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Sensible Lending Laws

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December 14, 2007 – Comments (2)

I have written previously that with lower interest rates mortgage terms should be reduced and I have given sketchy guidelines for debate., I have even calculated some differences in what I would have qualified for compared to what I actually borrow and what a reasonable guideline would allow.

I have come with guidelines that jump and I was thinking about how to approach what a sensible guideline should be by applying a formula.  

If you look at the mortgage table in Six Degrees of Leverage Part IV you see a mortgage qualification table based on how it has been done, percent income and how that varies by interest rate.  From the bottom left corner, at $243K, to the top right corner, at $1.127 million, has an over 400% increase in qualifying for mortgage amount.  I have stated that for a 30 year term the qualifying should be at 12% because of the risk of such a long term mortgage.

I think there is room for a fudge factor based on interest rates being lower.   Say the qualification standard used 12% and interest rates were at 7%.  If the payment is kept the same the 360 month mortgage changes to 143 months or just under 12 years.  And say it was 4% instead, then the term would be 117 months or just under 10 years. 

Essentially what lenders did was maximize risk to the point that an investor could be completely wiped out financially.  What I have suggested is at the opposite end of the spectrum.  What is sensible is to have a balance between the builder being able to get a higher price, the investor having an acceptable level of debt and the homeowner having a future.  What happened was a transferrence of wealth so out of line from any measure of reality from the investor and the new homeowner to the selling homeowner, builders and bankers.  Certainly later in the game the bankers and builders have also gotten into trouble, well it seems everyone except for the homeowner who sold.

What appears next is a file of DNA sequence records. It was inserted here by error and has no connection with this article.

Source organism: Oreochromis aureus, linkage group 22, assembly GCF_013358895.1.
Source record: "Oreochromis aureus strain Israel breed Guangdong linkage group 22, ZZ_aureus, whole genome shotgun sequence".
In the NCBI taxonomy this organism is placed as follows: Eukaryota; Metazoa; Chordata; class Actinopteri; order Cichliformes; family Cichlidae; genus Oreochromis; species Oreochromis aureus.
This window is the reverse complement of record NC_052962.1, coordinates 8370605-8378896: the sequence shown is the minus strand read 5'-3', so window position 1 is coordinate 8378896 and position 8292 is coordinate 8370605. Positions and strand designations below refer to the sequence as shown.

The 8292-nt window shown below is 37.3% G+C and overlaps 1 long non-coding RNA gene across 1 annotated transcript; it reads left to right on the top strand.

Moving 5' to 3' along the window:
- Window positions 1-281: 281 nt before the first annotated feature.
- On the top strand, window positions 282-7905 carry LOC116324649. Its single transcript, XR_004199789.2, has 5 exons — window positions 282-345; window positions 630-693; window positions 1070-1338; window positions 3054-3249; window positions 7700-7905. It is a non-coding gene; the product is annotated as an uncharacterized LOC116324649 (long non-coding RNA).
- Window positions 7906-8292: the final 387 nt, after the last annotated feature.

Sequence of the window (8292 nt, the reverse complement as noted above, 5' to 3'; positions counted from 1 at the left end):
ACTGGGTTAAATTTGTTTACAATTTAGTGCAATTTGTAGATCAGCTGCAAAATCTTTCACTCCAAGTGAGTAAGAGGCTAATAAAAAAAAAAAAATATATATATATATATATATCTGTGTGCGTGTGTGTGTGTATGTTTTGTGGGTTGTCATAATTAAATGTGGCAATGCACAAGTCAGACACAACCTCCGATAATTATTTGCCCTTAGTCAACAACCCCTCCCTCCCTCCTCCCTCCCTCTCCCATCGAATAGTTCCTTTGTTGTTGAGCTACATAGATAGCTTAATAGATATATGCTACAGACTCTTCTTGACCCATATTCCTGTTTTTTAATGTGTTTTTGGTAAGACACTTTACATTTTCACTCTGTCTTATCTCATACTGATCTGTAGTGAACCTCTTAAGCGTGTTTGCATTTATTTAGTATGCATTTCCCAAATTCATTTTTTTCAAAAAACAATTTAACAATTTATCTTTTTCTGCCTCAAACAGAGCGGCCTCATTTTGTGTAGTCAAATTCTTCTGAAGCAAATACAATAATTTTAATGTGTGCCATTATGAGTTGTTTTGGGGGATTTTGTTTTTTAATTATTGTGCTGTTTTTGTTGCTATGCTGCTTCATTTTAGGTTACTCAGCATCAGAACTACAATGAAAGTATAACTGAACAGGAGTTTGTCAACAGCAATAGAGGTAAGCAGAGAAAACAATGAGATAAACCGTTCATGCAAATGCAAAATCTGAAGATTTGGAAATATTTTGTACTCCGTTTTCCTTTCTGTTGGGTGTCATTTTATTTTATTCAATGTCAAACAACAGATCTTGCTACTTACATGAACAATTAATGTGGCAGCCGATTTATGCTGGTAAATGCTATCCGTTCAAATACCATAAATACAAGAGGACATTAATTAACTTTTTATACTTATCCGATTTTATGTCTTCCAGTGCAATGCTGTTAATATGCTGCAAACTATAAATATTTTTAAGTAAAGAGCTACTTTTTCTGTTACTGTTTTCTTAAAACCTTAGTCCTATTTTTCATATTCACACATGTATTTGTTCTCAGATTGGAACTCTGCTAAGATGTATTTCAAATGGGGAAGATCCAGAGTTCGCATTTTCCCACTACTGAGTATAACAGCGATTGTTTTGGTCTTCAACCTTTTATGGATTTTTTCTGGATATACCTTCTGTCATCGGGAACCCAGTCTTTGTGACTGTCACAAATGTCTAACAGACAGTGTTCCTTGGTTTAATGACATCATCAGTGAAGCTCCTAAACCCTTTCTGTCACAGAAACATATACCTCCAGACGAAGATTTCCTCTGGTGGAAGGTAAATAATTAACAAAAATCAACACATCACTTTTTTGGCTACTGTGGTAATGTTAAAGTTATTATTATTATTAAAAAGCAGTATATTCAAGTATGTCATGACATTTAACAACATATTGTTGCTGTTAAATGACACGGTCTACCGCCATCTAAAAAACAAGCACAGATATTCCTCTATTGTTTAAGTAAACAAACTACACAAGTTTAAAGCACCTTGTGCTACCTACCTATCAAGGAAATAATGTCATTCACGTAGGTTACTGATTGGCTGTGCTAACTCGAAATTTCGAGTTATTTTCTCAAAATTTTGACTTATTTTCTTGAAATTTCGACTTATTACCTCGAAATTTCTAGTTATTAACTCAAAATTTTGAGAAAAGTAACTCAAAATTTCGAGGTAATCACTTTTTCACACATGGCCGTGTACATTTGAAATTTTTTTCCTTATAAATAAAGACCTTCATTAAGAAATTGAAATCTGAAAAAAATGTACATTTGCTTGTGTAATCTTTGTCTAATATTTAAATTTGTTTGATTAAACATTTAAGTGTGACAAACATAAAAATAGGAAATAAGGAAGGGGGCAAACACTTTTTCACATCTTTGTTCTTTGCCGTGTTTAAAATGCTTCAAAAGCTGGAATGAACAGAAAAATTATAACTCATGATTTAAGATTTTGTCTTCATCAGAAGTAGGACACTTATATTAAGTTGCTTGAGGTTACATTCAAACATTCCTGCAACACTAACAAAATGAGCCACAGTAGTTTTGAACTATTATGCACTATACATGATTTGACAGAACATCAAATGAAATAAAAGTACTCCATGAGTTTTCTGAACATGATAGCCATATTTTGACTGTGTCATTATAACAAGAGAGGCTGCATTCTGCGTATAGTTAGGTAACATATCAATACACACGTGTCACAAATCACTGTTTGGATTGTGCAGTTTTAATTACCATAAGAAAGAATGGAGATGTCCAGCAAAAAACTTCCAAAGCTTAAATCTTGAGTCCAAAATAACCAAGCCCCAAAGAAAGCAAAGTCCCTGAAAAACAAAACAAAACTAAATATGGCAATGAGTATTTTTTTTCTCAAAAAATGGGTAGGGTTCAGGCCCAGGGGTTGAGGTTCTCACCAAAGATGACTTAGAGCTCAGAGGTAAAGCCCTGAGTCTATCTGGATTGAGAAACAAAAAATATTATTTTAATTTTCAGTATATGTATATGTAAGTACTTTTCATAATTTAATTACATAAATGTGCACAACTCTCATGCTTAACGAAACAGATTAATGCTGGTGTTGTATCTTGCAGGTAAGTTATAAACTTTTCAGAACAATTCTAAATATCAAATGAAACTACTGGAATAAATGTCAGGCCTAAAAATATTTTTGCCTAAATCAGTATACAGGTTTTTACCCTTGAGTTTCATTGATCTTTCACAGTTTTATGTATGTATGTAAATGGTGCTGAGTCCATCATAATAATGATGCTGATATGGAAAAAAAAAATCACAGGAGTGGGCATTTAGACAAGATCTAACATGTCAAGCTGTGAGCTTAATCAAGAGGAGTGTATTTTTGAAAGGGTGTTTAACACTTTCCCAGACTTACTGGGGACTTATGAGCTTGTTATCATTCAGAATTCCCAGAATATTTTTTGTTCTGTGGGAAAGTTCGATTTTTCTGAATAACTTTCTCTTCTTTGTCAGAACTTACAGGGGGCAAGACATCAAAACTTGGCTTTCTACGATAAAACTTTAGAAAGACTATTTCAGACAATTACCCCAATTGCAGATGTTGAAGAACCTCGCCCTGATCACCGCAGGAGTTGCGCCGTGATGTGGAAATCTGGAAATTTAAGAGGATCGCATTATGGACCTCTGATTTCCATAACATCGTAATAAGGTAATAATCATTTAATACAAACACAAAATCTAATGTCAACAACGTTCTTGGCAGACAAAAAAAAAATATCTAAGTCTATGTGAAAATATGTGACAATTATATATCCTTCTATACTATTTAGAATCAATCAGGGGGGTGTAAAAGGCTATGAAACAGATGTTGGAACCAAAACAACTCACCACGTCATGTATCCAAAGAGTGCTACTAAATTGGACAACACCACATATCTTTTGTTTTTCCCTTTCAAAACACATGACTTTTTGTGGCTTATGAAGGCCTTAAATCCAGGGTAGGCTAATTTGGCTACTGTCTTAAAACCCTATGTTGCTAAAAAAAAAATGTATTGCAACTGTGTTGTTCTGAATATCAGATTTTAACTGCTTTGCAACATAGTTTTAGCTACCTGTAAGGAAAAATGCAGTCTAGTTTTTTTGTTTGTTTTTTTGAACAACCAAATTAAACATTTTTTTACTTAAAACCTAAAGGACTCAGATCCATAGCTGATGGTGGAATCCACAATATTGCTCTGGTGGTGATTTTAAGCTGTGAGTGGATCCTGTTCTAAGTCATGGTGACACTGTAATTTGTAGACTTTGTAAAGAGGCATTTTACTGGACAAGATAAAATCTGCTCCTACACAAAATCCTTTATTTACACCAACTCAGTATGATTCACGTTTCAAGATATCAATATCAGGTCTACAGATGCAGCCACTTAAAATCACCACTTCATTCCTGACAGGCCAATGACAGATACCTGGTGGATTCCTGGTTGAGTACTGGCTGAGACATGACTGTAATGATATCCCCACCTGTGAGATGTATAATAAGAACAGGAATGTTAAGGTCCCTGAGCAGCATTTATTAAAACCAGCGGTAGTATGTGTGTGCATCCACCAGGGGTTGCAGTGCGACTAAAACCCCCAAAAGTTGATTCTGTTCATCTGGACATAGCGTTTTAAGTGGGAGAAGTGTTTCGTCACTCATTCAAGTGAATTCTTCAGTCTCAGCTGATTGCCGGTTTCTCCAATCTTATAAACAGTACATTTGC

So, the fudge factor has to be a ratio of rate standard, 30% of income qualifying at 12%, but then if interest rates are lower the fudge factor would allow the homeowner to borrow a little more.  One fudge factor would be to take a ratio of (1+12%)/ (1 + the lower rate) and multiply that by the total loan amount, so 1.12/1.07*234k gives $254k.  That adds about 1 year onto the repayment time, which comes in at 154 months, or just under 13 years.  At 4% the mortgage amount increase to $262k and it takes about 129 months to pay back or almost 11 years.  These are still very low risk in terms of the homeowner being able to pay back the debt.

Another fudge factor would be to take the same ratio and square it.  At 7% the amount a borrrower would qualify for would be $266k and the term would be 167 months, or about 14 years.  At 4% the mortgage would be $282k and 184 months, or 15 years.  Notice that using the ratio squared the increase interm at 7% was about a year, yet it at 4% the term increases by 4 years to 15 years.

At 4% there is a lot more probablitity the rate ends up being reset higher over the term, so 15 years is about the longest repayment schedule you want with low interest rates.

The table eligibility allowed the qualifying amount to go to $524k at 4%, for an increase of an insane $281k, or a 115% increase.  The rational standard I suggest would allow an increase in mortgage of $39k or 16%.

The bidding up of home prices creates gross problems in the economy so lending laws are necessary and they should sensible and balanced.

2 Comments – Post Your Own

#1) On December 14, 2007 at 3:15 AM, cluelessmorgan (91.67) wrote:

I don't know if is still going on? ...  because  haven't seen many ads in awhile (wonder why ..? LOL) but for awhile, there were some lenders offering 40 and 50 year mortgages.  That should have been a red flag there.  I'm a bit of a libertarian and don't like government intervention, but its neccessary at times, otherwise you have proverbial raping and pillaging of economies.

 

 

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#2) On December 14, 2007 at 6:18 PM, dwot (69.09) wrote:

It would be one thing if they were loaning their own money, however, they aren't, and then they are off loading it in those bonds and they have dramatically changed the money system causing the asset price inflation. 

My number sense tells me this is going end very badly and it isn't going to be limited to the players involved.

History also says this ends very badly. 

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